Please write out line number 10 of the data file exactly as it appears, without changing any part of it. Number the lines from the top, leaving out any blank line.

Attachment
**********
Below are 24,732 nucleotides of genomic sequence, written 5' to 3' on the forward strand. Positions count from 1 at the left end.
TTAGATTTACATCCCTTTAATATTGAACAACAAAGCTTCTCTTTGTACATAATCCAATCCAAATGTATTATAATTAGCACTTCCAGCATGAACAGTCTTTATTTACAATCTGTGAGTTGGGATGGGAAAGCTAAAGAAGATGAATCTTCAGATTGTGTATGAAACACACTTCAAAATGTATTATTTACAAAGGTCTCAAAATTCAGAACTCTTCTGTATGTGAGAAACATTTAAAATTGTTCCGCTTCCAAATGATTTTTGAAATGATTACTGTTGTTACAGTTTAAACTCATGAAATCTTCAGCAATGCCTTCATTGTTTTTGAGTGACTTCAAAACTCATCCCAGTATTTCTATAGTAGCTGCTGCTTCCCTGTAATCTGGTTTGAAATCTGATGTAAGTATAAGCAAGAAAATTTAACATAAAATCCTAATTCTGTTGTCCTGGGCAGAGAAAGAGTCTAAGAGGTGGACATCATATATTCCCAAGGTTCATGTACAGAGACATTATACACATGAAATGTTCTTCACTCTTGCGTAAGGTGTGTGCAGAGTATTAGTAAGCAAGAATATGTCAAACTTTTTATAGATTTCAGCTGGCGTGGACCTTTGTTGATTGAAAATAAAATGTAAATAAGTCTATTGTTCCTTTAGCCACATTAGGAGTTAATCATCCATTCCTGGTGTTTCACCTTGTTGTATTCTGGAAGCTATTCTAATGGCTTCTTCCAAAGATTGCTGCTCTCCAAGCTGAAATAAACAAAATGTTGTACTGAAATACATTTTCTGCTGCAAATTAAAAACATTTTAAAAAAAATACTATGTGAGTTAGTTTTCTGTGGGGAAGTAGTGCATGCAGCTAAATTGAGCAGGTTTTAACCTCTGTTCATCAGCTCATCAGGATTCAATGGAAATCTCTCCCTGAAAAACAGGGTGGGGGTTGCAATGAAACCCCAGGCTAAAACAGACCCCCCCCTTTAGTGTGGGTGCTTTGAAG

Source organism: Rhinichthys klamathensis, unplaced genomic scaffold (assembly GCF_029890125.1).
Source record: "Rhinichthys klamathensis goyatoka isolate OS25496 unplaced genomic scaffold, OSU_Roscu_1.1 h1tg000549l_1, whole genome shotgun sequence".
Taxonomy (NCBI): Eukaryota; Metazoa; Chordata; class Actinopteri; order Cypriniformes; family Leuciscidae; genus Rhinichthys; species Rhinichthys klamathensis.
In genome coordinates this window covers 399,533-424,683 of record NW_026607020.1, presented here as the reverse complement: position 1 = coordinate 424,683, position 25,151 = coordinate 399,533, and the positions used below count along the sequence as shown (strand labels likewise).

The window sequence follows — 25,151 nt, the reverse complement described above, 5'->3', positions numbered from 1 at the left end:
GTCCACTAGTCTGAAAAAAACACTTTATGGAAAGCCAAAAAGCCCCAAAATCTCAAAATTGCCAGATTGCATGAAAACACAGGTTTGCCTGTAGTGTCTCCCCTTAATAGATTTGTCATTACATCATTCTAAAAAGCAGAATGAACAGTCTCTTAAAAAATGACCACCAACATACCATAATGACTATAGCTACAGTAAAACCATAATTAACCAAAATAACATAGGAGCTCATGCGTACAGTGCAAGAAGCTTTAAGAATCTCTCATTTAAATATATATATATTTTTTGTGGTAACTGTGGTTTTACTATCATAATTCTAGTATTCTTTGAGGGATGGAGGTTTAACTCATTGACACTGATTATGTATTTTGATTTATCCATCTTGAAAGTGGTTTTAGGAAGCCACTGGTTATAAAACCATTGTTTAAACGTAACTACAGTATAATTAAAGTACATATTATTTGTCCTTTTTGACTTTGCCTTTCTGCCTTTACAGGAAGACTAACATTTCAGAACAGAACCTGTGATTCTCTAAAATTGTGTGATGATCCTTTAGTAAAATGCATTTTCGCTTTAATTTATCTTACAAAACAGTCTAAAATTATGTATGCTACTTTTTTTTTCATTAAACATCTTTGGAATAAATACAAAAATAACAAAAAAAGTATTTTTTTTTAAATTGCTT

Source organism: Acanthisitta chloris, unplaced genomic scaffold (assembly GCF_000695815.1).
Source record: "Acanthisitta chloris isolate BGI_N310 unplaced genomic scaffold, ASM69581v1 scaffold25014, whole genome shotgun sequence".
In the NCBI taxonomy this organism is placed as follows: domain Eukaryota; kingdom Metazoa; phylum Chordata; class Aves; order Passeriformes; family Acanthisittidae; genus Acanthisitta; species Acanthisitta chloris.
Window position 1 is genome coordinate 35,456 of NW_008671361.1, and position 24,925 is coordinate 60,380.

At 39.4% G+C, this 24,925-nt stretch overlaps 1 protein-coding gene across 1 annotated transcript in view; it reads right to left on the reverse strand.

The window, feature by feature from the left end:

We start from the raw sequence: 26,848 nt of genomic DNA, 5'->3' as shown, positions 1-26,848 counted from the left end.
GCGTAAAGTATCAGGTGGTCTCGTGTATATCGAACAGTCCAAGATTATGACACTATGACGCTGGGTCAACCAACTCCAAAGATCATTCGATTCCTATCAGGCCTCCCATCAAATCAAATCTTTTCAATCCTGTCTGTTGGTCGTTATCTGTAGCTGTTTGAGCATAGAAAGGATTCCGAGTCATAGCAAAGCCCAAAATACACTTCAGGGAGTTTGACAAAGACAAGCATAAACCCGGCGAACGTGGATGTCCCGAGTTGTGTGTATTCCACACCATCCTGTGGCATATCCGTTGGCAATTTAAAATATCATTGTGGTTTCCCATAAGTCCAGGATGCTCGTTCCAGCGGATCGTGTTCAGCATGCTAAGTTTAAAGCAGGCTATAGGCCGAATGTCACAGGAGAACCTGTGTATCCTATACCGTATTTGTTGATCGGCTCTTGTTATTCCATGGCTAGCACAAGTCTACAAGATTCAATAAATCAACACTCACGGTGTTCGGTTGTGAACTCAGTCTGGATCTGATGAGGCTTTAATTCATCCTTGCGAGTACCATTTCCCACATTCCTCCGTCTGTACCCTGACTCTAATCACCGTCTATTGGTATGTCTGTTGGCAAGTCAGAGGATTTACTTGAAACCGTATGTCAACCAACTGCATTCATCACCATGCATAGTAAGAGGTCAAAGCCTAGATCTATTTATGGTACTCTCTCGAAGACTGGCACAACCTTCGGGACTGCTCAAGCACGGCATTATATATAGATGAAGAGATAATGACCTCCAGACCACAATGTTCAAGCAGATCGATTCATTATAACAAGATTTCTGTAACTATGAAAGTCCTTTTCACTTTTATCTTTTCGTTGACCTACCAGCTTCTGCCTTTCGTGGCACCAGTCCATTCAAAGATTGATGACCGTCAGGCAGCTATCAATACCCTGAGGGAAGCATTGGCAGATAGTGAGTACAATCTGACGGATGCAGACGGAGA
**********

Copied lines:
Source record: "Acanthisitta chloris isolate BGI_N310 unplaced genomic scaffold, ASM69581v1 scaffold25014, whole genome shotgun sequence".